In Chapter 11, “Neither Amateurs nor Professionals: The Status of Greek Athletes,” Christian Mann observes: “Scholars usually point to the fact that both ‘amateur’ and ‘professional’ are modern terms without equivalents in Greek or Latin, but nevertheless they use the terms to label different types of athletes or athletes of different periods (315).” He asks “whether it is reasonable to apply these labels to ancient athletics, whether they fit the specific features of ancient athletics [with respect to time, money, social status, identity, and organization], and whether they are useful tools or mere obstacles for an understanding of the ancient phenomena (316-317).” As for money, “ancient athletes, according to the terminology of the Greek texts, . . . , did not ‘earn’ money, they ‘won’ it. Athletic prizes, . . . , are not called ‘wages’ (misthoi) but gifts (dōra), and the athletes’ aim was defined as ‘glory’ (kleos), not ‘profit’ (kerdos) (322).” And social status: “it is important to keep two questions well separated: (1) From which social classes did athletes originate? (2) Did athletic success help to improve one’s social status?” To the first, “there were no insurmountable obstacles for talented competitors from the lower classes (323).” To the second, “sport offered possibilities for social advancement (326).” In conclusion, “it seems quite obvious that an application of the dichotomy ‘amateur’ versus ‘professional’ to ancient athletics faces severe problems,” and “one should avoid these concepts, since they create obstacles to our reading of the sources by conjuring up modern practices like labor contracts, wages, unions (all non-existent in ancient athletics) (328-329).”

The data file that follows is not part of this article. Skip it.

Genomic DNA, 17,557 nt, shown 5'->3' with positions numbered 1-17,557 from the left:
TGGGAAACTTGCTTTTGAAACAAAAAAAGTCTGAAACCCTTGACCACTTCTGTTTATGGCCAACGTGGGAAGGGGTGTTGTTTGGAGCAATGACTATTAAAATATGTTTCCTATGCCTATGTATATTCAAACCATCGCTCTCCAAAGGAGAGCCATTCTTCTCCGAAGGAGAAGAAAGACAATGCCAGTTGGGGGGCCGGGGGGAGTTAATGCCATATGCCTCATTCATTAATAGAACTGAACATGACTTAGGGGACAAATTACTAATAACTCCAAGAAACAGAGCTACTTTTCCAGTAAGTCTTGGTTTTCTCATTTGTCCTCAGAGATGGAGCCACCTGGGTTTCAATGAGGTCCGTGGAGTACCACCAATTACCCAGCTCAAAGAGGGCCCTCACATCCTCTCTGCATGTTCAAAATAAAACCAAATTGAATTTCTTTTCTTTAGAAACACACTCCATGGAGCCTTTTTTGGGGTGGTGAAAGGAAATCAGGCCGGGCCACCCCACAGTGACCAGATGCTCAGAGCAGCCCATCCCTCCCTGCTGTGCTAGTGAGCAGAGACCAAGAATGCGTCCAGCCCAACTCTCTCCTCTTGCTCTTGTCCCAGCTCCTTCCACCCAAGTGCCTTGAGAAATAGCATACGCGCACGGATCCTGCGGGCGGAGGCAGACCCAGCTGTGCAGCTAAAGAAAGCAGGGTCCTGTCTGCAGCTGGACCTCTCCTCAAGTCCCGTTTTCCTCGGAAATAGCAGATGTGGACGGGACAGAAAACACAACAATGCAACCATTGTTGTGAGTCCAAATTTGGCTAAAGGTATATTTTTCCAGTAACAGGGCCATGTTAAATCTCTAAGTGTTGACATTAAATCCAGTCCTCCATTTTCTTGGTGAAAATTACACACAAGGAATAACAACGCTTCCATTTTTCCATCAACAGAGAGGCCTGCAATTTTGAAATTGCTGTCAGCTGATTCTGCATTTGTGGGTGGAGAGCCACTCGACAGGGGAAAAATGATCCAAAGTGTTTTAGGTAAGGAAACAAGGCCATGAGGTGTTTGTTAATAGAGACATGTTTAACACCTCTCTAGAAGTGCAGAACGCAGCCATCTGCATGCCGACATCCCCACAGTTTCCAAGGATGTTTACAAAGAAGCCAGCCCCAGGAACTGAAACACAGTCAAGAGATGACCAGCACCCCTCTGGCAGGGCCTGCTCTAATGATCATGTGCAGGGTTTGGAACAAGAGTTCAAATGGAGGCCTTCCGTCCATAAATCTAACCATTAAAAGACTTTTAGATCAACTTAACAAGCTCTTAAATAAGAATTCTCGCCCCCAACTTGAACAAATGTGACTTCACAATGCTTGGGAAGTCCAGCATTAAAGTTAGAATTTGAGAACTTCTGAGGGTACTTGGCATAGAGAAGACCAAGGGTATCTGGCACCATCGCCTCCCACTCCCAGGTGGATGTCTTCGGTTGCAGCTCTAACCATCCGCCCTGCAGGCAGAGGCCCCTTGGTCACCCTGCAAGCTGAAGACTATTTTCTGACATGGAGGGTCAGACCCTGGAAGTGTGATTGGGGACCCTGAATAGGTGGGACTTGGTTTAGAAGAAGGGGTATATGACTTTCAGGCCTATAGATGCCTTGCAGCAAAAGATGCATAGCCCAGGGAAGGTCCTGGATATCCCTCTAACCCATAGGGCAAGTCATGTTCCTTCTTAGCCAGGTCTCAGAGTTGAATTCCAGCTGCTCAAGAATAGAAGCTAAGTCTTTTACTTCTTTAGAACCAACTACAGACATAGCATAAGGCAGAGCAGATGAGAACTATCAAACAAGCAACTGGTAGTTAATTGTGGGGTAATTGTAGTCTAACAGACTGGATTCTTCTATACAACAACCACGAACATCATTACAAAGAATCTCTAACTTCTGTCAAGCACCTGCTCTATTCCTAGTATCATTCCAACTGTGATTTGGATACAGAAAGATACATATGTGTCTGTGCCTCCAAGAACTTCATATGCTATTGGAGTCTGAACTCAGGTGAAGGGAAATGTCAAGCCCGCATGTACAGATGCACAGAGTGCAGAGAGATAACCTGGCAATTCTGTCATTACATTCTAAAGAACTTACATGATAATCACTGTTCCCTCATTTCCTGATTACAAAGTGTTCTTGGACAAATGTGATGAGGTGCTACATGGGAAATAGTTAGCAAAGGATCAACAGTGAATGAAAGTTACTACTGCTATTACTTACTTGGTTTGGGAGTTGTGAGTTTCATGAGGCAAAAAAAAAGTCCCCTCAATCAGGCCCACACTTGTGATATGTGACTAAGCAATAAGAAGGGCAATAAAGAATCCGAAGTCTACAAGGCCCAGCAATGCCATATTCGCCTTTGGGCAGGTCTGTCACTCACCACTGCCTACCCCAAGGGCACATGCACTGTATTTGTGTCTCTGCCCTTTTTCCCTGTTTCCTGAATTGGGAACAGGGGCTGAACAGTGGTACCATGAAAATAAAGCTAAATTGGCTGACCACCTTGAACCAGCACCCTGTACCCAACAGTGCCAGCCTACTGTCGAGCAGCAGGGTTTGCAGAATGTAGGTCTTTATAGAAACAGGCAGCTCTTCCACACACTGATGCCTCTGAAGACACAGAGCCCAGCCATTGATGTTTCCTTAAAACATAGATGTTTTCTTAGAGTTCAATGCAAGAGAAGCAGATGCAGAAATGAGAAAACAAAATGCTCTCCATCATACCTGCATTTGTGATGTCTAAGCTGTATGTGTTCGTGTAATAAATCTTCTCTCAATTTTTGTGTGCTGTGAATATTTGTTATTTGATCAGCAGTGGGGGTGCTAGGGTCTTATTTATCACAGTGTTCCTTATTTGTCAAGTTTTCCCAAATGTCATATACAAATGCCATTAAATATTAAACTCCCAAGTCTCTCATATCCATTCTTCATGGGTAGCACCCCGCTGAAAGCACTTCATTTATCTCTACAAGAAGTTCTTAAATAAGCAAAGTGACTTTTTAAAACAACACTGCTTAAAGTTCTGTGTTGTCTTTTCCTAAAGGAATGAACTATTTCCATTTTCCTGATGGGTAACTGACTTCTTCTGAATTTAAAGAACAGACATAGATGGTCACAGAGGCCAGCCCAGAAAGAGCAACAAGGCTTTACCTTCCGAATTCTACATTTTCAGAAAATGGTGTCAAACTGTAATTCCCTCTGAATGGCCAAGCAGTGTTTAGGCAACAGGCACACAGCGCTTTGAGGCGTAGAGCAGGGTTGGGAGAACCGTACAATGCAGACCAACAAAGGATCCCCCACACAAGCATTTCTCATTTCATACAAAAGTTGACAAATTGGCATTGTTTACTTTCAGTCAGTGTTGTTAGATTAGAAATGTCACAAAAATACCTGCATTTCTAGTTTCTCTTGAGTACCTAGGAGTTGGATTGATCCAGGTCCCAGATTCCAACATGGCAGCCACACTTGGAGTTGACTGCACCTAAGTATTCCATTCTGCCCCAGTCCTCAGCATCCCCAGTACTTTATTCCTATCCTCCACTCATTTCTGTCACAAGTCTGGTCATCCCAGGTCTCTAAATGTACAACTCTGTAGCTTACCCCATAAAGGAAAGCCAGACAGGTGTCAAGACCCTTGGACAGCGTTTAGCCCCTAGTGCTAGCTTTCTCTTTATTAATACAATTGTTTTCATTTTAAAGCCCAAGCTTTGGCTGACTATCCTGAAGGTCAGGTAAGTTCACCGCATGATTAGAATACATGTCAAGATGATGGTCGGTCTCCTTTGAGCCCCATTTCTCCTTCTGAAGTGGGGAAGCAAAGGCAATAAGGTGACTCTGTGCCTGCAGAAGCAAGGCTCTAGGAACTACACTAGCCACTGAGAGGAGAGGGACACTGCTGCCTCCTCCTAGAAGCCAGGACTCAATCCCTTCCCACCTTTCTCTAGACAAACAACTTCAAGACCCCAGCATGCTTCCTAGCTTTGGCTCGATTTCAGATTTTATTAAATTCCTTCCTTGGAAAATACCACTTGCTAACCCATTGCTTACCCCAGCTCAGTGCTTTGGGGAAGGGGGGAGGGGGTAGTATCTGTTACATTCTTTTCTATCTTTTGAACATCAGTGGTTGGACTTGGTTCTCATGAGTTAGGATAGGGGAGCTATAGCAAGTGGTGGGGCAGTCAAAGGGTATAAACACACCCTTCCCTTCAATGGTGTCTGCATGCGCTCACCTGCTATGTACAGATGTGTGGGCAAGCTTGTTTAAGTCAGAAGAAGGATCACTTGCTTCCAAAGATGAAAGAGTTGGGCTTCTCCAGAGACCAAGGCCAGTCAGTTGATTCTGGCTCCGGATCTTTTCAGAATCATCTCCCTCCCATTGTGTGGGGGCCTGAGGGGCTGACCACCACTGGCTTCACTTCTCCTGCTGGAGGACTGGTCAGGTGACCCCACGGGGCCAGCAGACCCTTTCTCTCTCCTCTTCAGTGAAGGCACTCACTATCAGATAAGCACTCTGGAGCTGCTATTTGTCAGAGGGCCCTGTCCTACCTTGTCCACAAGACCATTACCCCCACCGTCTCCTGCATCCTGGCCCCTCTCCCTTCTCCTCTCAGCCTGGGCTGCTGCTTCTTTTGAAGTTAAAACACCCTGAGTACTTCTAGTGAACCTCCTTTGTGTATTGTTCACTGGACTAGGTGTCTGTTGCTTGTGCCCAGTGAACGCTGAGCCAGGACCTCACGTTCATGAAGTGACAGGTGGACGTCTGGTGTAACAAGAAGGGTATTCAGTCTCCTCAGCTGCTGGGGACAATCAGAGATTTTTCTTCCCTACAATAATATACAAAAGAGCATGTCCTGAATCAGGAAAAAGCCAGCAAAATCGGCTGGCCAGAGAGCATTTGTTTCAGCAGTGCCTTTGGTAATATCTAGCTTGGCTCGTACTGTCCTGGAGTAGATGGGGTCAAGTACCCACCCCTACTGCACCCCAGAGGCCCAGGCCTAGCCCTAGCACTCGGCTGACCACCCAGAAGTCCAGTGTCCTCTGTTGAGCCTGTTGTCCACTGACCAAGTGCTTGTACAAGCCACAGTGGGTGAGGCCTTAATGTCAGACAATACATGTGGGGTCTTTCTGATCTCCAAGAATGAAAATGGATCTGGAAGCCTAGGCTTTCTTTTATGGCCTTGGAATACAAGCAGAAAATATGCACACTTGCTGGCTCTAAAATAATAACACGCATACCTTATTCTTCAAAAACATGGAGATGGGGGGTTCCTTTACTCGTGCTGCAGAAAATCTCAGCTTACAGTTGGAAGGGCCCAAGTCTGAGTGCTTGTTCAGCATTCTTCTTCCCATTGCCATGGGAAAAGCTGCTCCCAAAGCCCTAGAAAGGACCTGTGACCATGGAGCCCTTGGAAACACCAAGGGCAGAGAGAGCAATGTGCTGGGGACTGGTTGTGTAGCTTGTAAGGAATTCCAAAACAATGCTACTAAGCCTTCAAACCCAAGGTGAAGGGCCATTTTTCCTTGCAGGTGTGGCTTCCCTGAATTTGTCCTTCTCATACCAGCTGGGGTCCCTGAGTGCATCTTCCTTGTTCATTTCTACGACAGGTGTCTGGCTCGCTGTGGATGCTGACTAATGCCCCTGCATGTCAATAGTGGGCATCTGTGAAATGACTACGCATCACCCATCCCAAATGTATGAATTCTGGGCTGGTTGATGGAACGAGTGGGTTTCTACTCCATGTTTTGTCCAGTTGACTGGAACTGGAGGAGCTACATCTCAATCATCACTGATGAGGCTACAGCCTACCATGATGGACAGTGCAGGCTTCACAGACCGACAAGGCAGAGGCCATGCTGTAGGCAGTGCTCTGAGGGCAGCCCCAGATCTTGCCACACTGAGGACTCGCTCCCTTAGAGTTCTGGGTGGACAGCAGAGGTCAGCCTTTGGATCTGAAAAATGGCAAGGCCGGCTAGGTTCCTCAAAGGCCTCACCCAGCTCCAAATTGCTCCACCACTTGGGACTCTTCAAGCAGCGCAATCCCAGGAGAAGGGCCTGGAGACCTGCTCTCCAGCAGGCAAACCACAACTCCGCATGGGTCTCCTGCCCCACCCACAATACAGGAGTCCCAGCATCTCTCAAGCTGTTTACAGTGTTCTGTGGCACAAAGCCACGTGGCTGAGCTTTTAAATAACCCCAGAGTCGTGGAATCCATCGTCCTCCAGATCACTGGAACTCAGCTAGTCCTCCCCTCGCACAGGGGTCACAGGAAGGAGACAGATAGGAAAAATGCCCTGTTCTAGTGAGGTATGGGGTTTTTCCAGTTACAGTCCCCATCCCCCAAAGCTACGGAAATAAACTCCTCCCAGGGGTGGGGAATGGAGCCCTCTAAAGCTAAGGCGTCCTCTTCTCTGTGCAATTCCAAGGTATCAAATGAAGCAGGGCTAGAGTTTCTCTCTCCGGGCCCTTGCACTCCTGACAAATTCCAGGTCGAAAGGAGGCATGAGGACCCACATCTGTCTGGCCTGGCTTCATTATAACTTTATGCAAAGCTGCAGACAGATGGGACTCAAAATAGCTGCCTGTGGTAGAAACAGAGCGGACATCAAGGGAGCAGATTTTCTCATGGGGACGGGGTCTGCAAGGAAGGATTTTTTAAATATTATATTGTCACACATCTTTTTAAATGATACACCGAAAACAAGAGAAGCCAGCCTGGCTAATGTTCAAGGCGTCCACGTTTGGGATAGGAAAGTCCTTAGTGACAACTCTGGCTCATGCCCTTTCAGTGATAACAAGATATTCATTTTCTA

In Chapter 12, “Professionalism, Specialization, and Skill in the Classical Spartan Army?”, Stephen Hodkinson argues that, in the fifth and fourth centuries, the Lacedaemonian hoplite army, especially the Spartiate part of it, was not made up in the main of “specialist full-time soldiers (337).” Spartiate soldiers “were not maintained at public expense . . . the Spartiates’ subsistence was entirely self-funded from the produce of their private estates (340).” Hodkinson finds that “adult Spartiate training for war was based more on various forms of physical exercise than on the acquisition of specialized military skills (354).”